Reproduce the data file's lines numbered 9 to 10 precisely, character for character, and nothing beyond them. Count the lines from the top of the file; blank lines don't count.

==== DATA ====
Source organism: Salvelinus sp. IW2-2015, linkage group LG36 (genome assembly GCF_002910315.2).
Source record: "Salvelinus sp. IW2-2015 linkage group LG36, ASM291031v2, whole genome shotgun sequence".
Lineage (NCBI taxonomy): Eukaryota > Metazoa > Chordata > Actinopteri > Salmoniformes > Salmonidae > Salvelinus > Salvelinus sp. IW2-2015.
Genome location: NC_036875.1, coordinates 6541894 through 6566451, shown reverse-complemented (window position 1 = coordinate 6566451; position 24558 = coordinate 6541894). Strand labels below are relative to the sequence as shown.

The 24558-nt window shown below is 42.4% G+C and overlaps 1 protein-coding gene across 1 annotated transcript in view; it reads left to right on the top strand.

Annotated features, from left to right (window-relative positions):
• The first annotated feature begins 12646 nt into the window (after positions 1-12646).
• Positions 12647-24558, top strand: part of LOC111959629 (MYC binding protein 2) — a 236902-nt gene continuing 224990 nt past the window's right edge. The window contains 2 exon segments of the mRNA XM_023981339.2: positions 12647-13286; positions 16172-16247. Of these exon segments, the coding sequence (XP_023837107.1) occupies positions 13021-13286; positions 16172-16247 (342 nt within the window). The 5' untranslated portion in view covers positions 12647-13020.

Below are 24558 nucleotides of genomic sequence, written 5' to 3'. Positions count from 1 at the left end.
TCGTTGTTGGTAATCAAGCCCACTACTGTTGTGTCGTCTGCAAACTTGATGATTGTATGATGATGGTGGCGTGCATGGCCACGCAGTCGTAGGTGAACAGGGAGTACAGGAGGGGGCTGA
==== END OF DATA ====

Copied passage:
Below are 24558 nucleotides of genomic sequence, written 5' to 3'. Positions count from 1 at the left end.
TCGTTGTTGGTAATCAAGCCCACTACTGTTGTGTCGTCTGCAAACTTGATGATTGTATGATGATGGTGGCGTGCATGGCCACGCAGTCGTAGGTGAACAGGGAGTACAGGAGGGGGCTGA